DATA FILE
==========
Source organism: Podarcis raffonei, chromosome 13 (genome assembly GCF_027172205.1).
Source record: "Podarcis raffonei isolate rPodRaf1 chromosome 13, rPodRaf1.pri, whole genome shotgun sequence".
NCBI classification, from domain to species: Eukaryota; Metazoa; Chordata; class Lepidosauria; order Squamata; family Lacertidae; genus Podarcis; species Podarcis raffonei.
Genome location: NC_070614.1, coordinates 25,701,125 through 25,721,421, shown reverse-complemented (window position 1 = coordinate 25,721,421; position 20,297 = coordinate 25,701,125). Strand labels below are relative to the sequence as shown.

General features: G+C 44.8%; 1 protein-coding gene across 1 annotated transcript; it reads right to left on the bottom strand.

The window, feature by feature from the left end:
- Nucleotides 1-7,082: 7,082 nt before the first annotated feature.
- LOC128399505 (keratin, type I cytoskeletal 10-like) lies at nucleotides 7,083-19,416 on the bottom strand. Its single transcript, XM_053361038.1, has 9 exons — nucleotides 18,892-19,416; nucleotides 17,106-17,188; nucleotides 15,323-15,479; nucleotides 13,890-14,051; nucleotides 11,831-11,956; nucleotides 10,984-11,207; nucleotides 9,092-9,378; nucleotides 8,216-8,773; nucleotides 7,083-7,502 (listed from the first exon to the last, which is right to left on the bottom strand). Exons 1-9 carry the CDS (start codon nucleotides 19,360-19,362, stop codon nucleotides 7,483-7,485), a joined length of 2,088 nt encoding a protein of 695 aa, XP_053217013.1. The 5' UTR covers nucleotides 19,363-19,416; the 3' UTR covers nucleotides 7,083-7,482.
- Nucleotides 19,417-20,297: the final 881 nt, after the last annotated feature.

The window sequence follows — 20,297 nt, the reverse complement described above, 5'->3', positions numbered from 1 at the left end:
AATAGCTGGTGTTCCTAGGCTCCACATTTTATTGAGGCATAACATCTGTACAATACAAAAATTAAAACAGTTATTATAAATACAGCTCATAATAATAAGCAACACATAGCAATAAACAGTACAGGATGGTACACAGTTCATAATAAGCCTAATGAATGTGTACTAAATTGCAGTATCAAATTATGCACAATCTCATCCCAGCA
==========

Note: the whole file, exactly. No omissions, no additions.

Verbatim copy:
Source organism: Podarcis raffonei, chromosome 13 (genome assembly GCF_027172205.1).
Source record: "Podarcis raffonei isolate rPodRaf1 chromosome 13, rPodRaf1.pri, whole genome shotgun sequence".
NCBI classification, from domain to species: Eukaryota; Metazoa; Chordata; class Lepidosauria; order Squamata; family Lacertidae; genus Podarcis; species Podarcis raffonei.
Genome location: NC_070614.1, coordinates 25,701,125 through 25,721,421, shown reverse-complemented (window position 1 = coordinate 25,721,421; position 20,297 = coordinate 25,701,125). Strand labels below are relative to the sequence as shown.

General features: G+C 44.8%; 1 protein-coding gene across 1 annotated transcript; it reads right to left on the bottom strand.

The window, feature by feature from the left end:
- Nucleotides 1-7,082: 7,082 nt before the first annotated feature.
- LOC128399505 (keratin, type I cytoskeletal 10-like) lies at nucleotides 7,083-19,416 on the bottom strand. Its single transcript, XM_053361038.1, has 9 exons — nucleotides 18,892-19,416; nucleotides 17,106-17,188; nucleotides 15,323-15,479; nucleotides 13,890-14,051; nucleotides 11,831-11,956; nucleotides 10,984-11,207; nucleotides 9,092-9,378; nucleotides 8,216-8,773; nucleotides 7,083-7,502 (listed from the first exon to the last, which is right to left on the bottom strand). Exons 1-9 carry the CDS (start codon nucleotides 19,360-19,362, stop codon nucleotides 7,483-7,485), a joined length of 2,088 nt encoding a protein of 695 aa, XP_053217013.1. The 5' UTR covers nucleotides 19,363-19,416; the 3' UTR covers nucleotides 7,083-7,482.
- Nucleotides 19,417-20,297: the final 881 nt, after the last annotated feature.

The window sequence follows — 20,297 nt, the reverse complement described above, 5'->3', positions numbered from 1 at the left end:
AATAGCTGGTGTTCCTAGGCTCCACATTTTATTGAGGCATAACATCTGTACAATACAAAAATTAAAACAGTTATTATAAATACAGCTCATAATAATAAGCAACACATAGCAATAAACAGTACAGGATGGTACACAGTTCATAATAAGCCTAATGAATGTGTACTAAATTGCAGTATCAAATTATGCACAATCTCATCCCAGCA